Stuff from Way Back #3: Row, Row, Row Your Boat

Sardines in the tin

Many people have acquired much of their knowledge of history
from Hollywood, obviously a dubious
source.  This is especially true
regarding antiquity, an area of history generally poorly known and understood,
even by many historians, and apart from the Bible (another dubious source) the
movies have been the major font of information about the ancient world for
many.  Unfortunately, more often than not
that information is wrong.

Perhaps the
most pervasive historical myth promulgated by tinsel town is that of the galley
slave, Charlton Heston chained at his oar, rowing to the beat of a drum and the
crack of a whip in a Roman galley.  This
made for great cinema in
Ben Hur
, but it is in fact complete nonsense.  Galley slaves were a feature of the Italian
and Turkish navies of the Renaissance era, but by then Mediterranean warship
architecture had changed greatly from antiquity and facilitated the use of
slaves.  The navies of Persia,
Greece, Rome and Carthage were rowed by free
men, who were paid for their efforts.

The primary
warship of the Greeks before the death of Alexander was the trireme, the
fastest significant human-powered vessel ever produced.  The trireme was tiny, more a racing scull
than a ship: 120 to 135 feet in length, 10 to 13 feet wide amidships (18 with
the outrigger) and a draught of only 3 to 4 feet.  Into this space were packed a crew of perhaps
a dozen sailors and 170 rowers, arranged in three banks in the hull.  With an underwater ram protruding from the
bows the trireme itself was the weapon, though those with less naval skill, like the Macedonians and the Romans, could use closing and boarding tactics instead of ramming. Cheap to build, the
vessel was fragile, unseaworthy, lacking in cargo space and expensive to
maintain. It was a precision instrument,
sacrificing everything for speed.

Such a
vessel can not be rowed by untrained slaves.
In the 1980s the Greeks and British built the first trireme since the Roman
Empire, the Olympias, and found that a crew of college
students (including some with sculling experience) needed to be trained for
weeks just to be able to row slowly in a straight line. With so many rowers in such a small space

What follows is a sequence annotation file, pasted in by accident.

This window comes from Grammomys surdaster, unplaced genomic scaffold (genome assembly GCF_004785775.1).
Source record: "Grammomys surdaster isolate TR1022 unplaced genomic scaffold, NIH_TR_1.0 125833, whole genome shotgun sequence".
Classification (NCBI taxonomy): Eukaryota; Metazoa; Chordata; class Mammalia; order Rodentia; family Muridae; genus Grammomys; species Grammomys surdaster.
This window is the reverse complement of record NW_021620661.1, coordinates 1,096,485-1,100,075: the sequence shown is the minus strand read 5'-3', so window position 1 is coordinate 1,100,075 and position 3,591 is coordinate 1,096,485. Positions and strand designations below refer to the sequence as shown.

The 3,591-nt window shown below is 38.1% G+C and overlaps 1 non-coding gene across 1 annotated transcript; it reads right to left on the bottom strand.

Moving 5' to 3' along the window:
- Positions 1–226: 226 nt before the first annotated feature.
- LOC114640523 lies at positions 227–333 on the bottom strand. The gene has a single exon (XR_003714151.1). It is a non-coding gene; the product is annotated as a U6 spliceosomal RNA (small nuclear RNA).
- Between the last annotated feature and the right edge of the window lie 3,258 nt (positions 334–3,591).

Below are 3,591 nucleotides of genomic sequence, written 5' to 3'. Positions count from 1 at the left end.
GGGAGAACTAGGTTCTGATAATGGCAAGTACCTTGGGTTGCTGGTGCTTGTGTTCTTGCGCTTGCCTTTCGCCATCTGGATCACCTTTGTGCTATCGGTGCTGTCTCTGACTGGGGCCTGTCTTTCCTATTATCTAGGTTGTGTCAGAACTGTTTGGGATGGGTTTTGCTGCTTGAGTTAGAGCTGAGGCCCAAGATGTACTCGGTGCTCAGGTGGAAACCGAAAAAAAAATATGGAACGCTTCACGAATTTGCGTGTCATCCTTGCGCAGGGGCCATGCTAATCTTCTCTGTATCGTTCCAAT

coordination must be absolutely perfect or the oars, which come in three sizes
and enter the water at different angles, will be instantly fouled. To perform any maneuvers – turning sharply,
changing speeds, backing water – the crew must be very well trained, and that
training could clearly mean the difference between life and death in a
battle. And while being chained to the
ship is a great motivation to keep the ship afloat, the history of warfare has
constantly demonstrated that positive inducements are far better motivators
than fear.

forget the guy pounding time with a drum.
That sort of low frequency sound is drowned out by the noise of the
oars, and the Olympias used whistles, which is what the sources
mention. In fact, forget everything
about the Ben Hur fleet. The
standard warship of the Roman Republic,
the quinquerime, was heavier, slightly broader and stood higher out of the
water, but this was still a far cry from the roomy vessel served by Judah
ben Hur. 300 rowers in three banks (some
oars had two men) filled the hull of the quinquereme, leaving room for a central
gangway but certainly none for some overseer to crack a whip. Further, during the Empire the standard vessels
were much smaller than a quinquereme, the major occupation of the imperial
fleet being pirate chasing.

these are delicate vessels, certainly the smaller trireme. So light is the ship that a few men walking
about the deck could upset the trim enough that oars would miss the water or
strike too deeply, leading to immediate fouling. In fact, the Athenians manned the decks of
their triremes with javelineers who could throw from a seated position. The quinquereme provided a much more stable
platform for marines and even mounted ballistae (giant crossbows), but the
notion of a sea-borne catapult, as in Ben Hur, is still a stretch. Try hitting anything with a catapult mounted
on a lifeboat.